The integration of a comprehensive, patient-centered health risk assessment (HRA) into routine primary care is feasible and can identify a high number of behavioral and psychosocial health risks across diverse patient populations, according to a new study. However, primary care practices would need additional resources to implement the program outside of a study, a related report shows.
My Own Health Report (MOHR) is a 20-item electronic- or paper-based risk assessment and feedback tool that is designed for use in routine primary care settings and includes patient counseling and goal setting.
To understand how primary care practices would implement MOHR, investigators designed a cluster-randomized pragmatic trial. They observed participating practices' willingness to adopt the MOHR tool, how they implemented it, the number and characteristics of patients completing the assessment based on implementation strategy, and whether practices maintained use of the tool after the study period. In a related study, they evaluated the frequency and patient-reported readiness to change, desire to discuss, and perceived importance of 13 health risk factors across nine pairs of diverse primary care practices participating in the trial.
In the implementation study, 18 of 30 practices approached agreed to participate. Of the 3591 patients offered MOHR, 1782 completed the assessment, for an overall reach of nearly 50%, Alex H. Krist, MD, MPH, from the Department of Family Medicine and Population Health of Virginia Commonwealth University in Richmond, and colleagues report in the November/December issue of the Annals of Family Medicine.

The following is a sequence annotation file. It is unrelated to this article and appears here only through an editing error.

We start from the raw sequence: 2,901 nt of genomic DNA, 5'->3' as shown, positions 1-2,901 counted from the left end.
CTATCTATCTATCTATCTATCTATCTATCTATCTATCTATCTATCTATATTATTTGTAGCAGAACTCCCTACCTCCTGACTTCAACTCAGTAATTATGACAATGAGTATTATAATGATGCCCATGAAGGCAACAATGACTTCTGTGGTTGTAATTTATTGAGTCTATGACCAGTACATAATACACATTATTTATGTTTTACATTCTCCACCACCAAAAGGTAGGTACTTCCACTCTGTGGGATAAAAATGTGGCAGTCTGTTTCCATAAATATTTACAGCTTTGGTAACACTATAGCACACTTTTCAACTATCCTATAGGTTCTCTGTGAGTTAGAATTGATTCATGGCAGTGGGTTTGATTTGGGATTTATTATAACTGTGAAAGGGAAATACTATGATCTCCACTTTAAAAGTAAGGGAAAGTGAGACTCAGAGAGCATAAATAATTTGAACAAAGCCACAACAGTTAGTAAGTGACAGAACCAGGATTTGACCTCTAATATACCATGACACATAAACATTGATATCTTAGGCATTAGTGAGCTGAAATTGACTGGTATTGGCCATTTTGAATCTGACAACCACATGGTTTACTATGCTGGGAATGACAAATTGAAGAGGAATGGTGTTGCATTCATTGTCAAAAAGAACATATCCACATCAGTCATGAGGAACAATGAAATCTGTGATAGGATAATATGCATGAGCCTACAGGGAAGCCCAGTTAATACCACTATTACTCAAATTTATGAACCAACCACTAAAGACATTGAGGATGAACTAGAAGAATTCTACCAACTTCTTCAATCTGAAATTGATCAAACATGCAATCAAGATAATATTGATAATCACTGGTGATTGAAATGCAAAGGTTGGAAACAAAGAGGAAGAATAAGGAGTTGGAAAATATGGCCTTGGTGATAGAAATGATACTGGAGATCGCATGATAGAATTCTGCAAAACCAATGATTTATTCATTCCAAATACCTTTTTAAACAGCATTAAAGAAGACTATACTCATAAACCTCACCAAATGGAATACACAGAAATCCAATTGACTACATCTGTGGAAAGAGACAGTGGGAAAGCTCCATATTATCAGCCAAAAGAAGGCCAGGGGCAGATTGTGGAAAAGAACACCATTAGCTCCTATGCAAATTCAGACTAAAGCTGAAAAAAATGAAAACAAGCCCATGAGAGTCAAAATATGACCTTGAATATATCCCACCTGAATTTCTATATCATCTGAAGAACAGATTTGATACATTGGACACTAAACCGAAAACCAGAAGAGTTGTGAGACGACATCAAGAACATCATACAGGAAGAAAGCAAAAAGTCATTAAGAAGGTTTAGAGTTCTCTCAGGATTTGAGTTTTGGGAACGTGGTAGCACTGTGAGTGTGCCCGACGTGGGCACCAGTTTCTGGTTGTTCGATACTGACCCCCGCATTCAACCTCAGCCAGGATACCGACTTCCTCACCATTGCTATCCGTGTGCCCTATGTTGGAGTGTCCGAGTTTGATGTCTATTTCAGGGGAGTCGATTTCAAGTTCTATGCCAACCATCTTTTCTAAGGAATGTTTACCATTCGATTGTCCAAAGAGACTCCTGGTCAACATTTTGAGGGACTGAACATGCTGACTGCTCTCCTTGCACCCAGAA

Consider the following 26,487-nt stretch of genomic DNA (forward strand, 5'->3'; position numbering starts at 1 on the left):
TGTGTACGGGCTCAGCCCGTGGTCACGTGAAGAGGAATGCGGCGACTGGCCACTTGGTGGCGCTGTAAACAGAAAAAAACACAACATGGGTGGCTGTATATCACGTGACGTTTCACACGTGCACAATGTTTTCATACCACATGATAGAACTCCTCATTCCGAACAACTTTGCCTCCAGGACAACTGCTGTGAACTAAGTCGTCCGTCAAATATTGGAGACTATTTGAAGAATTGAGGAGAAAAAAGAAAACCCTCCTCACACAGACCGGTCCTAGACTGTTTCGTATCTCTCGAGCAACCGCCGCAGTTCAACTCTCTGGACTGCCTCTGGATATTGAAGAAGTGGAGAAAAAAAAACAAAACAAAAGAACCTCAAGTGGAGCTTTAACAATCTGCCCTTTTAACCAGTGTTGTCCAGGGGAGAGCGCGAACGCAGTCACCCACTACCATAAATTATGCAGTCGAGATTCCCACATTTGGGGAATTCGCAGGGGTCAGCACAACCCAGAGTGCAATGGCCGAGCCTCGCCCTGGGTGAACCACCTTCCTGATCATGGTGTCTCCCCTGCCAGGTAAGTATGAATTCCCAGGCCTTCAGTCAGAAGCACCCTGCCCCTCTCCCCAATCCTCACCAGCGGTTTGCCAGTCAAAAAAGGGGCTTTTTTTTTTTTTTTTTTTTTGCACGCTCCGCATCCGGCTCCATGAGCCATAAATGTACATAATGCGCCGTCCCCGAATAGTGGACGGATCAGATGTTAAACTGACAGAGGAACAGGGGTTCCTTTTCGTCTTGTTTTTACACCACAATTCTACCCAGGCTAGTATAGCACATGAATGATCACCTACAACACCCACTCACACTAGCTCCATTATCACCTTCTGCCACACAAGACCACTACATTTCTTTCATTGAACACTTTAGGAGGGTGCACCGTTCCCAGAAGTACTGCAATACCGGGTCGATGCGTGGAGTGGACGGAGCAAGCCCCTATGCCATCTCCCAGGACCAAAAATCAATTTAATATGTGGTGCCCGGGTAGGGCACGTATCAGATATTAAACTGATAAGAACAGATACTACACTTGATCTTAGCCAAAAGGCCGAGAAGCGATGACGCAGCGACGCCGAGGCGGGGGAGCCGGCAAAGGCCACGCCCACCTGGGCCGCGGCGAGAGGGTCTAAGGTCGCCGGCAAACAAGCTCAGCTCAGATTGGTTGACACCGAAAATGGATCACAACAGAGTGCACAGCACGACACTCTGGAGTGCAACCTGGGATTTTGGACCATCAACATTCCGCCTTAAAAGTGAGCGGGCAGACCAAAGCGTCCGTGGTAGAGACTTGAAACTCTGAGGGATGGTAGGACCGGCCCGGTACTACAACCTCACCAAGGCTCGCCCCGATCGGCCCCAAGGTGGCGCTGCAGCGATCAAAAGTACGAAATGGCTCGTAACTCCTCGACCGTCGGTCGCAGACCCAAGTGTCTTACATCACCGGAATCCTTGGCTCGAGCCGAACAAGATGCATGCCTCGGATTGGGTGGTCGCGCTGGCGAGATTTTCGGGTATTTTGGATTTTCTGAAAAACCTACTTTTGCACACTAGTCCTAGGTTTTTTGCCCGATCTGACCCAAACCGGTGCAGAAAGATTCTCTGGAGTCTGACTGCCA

Dr Krist and colleagues saw significant variation in patient-level reach with different implementation approaches. Specifically, the response to mailed invitations ranged from 2.6% to 45.6%, telephone calls yielded a 64.2% response rate, in-office responses by patients via paper assessments was 43.9%, and the completion rate for Web-based assessment with staff assistance ranged from 56.8% to 94.4%.
The trend toward higher completion rates for assessments completed by practice or research staff vs patients was exemplified by the "dramatic increase in reach" observed when one of the practices converted from mailed to telephone completion.
All but one of the participating practices required additional support to field MOHR, including querying appointment records, mailing invitations, and administering the tool, the researchers report. In addition, MOHR use increased the average office visit by 28 minutes, including the time required for clinicians to counsel patients regarding their MOHR responses.
None of the participating practices continued to use MOHR after study completion. However, "[s]ix practices have embedded elements of MOHR into their patient portal or pre-visit patient paperwork as part of a standardized HRA process," the authors write.